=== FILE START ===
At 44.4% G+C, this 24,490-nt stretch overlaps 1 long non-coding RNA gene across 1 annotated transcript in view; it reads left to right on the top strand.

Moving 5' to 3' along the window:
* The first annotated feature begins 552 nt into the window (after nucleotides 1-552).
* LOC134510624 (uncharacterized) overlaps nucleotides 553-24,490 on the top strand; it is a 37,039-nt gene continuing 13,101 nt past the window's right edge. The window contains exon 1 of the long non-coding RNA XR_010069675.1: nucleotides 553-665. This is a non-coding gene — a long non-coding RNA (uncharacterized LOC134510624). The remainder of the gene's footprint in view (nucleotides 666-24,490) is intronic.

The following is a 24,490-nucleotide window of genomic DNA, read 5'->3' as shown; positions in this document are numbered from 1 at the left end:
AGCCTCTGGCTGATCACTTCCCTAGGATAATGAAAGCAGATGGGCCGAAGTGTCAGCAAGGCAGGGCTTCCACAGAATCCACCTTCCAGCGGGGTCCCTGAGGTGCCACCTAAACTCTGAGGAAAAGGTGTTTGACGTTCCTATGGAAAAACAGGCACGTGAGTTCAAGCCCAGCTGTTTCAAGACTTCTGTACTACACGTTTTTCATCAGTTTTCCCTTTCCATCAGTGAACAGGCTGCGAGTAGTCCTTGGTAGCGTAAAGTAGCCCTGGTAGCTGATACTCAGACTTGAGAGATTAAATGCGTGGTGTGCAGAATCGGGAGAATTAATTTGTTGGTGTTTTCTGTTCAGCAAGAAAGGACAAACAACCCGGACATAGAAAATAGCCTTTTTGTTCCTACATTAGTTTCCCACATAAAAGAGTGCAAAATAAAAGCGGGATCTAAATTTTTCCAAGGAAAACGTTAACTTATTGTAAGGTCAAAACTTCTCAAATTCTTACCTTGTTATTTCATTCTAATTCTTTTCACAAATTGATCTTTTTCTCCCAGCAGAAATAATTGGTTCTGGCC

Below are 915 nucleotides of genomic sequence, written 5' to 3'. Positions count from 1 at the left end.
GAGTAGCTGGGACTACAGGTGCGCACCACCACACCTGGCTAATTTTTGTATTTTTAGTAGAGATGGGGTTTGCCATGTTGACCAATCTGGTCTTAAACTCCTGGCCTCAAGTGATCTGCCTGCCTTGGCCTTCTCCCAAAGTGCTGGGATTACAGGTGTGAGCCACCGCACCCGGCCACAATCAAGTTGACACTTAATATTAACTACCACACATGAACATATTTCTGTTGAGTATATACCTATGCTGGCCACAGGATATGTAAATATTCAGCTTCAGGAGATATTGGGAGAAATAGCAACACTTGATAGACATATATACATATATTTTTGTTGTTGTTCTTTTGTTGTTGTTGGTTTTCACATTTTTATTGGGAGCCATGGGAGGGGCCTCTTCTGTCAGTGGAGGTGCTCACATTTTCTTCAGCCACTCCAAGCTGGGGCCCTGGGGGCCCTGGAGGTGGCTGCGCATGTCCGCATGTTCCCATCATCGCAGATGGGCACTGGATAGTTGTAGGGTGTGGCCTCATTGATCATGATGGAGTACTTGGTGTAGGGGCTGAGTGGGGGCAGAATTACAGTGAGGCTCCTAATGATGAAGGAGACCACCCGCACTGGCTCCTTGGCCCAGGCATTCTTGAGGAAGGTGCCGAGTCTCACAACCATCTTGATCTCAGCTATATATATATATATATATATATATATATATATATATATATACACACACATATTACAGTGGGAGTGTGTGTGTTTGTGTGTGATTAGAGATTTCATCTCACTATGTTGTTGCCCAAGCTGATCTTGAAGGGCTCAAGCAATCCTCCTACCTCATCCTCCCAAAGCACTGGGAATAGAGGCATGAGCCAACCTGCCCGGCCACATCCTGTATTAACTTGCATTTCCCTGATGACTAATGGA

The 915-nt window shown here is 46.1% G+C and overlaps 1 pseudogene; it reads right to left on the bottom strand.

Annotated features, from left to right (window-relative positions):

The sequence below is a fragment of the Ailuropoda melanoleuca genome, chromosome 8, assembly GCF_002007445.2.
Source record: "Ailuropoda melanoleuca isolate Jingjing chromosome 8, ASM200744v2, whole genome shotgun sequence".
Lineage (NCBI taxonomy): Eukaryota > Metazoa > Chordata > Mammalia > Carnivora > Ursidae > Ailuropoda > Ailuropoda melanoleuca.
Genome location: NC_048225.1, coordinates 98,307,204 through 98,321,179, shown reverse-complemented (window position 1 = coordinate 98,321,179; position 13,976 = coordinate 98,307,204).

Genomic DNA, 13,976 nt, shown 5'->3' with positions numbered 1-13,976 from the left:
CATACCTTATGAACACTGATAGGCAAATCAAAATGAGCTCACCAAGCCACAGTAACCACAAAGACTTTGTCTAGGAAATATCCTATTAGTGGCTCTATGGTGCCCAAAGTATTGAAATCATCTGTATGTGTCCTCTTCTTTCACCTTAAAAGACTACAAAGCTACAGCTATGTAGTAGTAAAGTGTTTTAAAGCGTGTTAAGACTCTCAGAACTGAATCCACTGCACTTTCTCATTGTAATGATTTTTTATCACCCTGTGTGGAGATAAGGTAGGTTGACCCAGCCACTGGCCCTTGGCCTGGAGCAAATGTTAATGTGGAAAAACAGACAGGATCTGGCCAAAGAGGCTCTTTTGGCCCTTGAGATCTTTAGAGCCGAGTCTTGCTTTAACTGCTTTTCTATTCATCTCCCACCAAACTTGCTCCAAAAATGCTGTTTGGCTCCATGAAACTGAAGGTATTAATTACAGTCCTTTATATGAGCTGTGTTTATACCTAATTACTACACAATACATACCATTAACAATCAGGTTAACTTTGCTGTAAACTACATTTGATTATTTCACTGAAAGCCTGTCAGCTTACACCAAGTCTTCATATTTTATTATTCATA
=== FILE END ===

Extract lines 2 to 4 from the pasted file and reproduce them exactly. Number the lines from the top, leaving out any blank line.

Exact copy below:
Moving 5' to 3' along the window:
* The first annotated feature begins 552 nt into the window (after nucleotides 1-552).
* LOC134510624 (uncharacterized) overlaps nucleotides 553-24,490 on the top strand; it is a 37,039-nt gene continuing 13,101 nt past the window's right edge. The window contains exon 1 of the long non-coding RNA XR_010069675.1: nucleotides 553-665. This is a non-coding gene — a long non-coding RNA (uncharacterized LOC134510624). The remainder of the gene's footprint in view (nucleotides 666-24,490) is intronic.